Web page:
Scenes from a novel Op.19

Composer: György Kurtág (b. 1926)
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Composer: György Kurtág (b. 1926)

Performance date: 07/07/2018

Venue: St. Brendan’s Church

Composition Year: 1981 - 2

Duration: 00:21:48

Recording Engineer: Ciaran Cullen, RTÉ

Instrumentation: 2vn, va, vc

Instrumentation Category:Small Mixed Ensemble

Instrumentation Other: sop, vn, db, cimb

Artists: Luigi Gaggero - [percussion]
Niek de Groot - [double bass]
Nurit Stark - [violin]
Caroline Melzer - [soprano]

Caroline Melzer [soprano]

Nurit Stark [violin], Niek de Groot [double-bass], Luigi Gaggero [cimbalom]

György Kurtág [born 1926]

Scenes from a Novel Op.19 [1981-2]

15 songs to poems by Rimma Dalos

1. Come

2. From meeting to parting

3. Supplicatio

4. Allow me

5. Counting-out Rhyme

6. Dream

7. Rondo

8. Nakedness

9. Hurdy-Gurdy Waltz

10. Tale

11. Again

12. Sundays without End

13. Visit

14. True Story

15. Epilogue

The fifteen poems describe with a sardonic eye, but in helpless desperation, the sad familiar story of ill-conceived love and its sorrowful disintegration. Each song is a polished jewel as the unusual ensemble is exploited to embellish the singer’s tale. The solo violin helps describe the first song’s invitation to a shared warmth. The second song, From Meeting to Parting, shares the words of the final song but not the music, here a leaping molto agitato beating of the heart waiting, endlessly waiting. Supplication uses long slow glissandos in bass and violin to add an eerie backdrop to the prayer for forgiveness. Fifty-three seconds is the timing for the fourth song: Allow me to touch you, to melt, to dissolve in you. The electrical impact of that contact shudders in the music and then the violin soars off into space, so much from so little. The fifth song is in homage to Mahler, as the thunderous opening and fiery march-like rhythm will tell you, a Mahler Scherzo full of irony, insolence and lamentation ending with a mighty fff conclusion, all in sixty seconds. The Dream that turns to nightmare is summoned up with a full armoury of instrumental and vocal techniques, a virtuoso display. Rondo is by far the longest and most ambitious song, the infuriated realisation of helplessness is the Rondo theme while the waltz leggiero, grazioso brings back the memory of romance. The long final section combines the two ideas in music of calm beauty fading gradually to nothing.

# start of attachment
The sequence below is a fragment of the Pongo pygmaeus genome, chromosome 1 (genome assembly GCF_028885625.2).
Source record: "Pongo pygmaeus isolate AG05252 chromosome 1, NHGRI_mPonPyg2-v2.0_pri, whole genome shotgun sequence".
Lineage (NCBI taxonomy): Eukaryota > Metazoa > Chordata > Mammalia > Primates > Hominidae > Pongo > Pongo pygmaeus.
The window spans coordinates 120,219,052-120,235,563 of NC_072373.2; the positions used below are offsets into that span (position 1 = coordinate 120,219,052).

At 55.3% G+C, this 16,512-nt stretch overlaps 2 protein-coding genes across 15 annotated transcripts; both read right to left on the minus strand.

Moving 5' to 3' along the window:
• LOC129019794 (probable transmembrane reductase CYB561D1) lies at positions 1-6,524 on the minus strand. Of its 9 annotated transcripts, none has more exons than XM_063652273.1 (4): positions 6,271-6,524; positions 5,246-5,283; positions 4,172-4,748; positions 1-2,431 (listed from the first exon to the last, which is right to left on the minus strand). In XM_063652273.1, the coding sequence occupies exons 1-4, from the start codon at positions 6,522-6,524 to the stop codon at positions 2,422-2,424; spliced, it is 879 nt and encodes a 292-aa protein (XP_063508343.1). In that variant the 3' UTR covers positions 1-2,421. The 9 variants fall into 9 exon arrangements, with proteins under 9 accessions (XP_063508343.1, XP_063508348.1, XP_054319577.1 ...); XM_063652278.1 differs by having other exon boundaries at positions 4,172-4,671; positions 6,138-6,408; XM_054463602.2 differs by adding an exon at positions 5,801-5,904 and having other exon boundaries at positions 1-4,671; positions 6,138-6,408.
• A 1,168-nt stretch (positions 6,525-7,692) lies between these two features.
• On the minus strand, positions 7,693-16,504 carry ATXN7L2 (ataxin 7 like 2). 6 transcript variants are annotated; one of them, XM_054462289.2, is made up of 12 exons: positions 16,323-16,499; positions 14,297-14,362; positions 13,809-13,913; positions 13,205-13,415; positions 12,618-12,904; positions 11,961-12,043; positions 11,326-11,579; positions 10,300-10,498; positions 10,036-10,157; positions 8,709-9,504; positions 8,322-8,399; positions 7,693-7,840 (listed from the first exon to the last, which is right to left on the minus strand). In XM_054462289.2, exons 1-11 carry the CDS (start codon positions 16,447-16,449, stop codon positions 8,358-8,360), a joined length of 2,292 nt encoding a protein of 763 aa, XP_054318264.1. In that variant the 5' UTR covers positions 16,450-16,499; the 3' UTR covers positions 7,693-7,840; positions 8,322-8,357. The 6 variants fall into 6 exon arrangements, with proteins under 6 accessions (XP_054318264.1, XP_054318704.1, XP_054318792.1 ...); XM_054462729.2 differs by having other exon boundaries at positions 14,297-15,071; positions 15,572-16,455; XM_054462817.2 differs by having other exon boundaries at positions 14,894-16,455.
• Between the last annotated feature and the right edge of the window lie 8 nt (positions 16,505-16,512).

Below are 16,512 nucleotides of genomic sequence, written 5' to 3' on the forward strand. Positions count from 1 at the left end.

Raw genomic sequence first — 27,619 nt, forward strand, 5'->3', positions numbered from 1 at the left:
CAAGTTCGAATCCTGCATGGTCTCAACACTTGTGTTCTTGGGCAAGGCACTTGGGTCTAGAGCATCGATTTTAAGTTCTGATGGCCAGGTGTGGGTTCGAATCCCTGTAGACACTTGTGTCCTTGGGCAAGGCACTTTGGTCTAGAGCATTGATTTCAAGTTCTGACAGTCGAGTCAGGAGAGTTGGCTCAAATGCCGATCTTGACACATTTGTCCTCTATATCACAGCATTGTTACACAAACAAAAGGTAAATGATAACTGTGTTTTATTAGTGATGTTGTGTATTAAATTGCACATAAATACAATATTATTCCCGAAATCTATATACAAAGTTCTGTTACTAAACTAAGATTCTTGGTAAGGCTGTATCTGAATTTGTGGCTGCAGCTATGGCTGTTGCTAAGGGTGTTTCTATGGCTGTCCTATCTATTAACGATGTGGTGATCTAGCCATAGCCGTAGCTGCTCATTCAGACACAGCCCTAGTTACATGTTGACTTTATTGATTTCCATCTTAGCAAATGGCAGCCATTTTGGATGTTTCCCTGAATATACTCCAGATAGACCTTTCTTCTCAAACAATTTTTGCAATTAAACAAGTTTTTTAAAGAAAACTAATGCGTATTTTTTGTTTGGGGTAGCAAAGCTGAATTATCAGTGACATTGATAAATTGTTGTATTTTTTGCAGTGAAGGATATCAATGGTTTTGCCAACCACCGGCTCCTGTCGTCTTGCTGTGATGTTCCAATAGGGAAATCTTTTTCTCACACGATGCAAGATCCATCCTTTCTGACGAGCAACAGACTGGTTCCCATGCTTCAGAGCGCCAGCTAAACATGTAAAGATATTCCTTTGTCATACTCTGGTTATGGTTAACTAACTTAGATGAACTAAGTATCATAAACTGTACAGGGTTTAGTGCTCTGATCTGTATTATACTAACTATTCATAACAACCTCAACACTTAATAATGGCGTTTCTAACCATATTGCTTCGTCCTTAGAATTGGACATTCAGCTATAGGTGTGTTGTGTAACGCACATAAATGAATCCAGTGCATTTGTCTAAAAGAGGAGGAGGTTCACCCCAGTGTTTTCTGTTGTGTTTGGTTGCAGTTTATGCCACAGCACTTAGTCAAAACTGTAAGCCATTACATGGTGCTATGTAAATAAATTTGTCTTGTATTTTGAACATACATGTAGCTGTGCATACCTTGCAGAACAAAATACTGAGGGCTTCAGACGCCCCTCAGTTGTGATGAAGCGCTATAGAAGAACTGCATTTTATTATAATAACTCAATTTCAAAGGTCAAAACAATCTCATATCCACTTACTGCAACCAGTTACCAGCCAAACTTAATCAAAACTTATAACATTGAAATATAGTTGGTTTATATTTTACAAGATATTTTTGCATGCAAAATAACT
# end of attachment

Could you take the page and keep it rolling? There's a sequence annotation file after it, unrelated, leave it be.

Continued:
The cycle is built like an arch whose apex is the eighth song, Nakedness, two phrases from the unaccompanied singer, paradise lost in one breath. The ninth song is in homage to Schnittke, still with us when this waltz was written, a reminder of the grim waltz from his Piano Quintet. The tenth song matches the dream of the sixth song, only now it is no longer fantasy but bitter reality that the music relentlessly emphasizes. Again is another waiting song, the impatient col legno tapping of the violin and the wild excess of the last bars showing the growing despair of the woman. Sundays without end is a miserable perpetuum mobile, round and round she goes. The five bars of the thirteenth song, Visit, match the glissandos of the earlier Supplication, this time the other-worldly effect is created by the violin’s harmonics. The beating heart motif from the second song returns for the final admission in the penultimate song True Story that all is over, the song ending with a long 8-bar instrumental postlude. The Epilogue repeats the words of the second song – From meeting to parting, from leave-taking to awaiting, that was my woman’s lot. – to a desolate descending scale, concluding with the bass. 

Francis Humphrys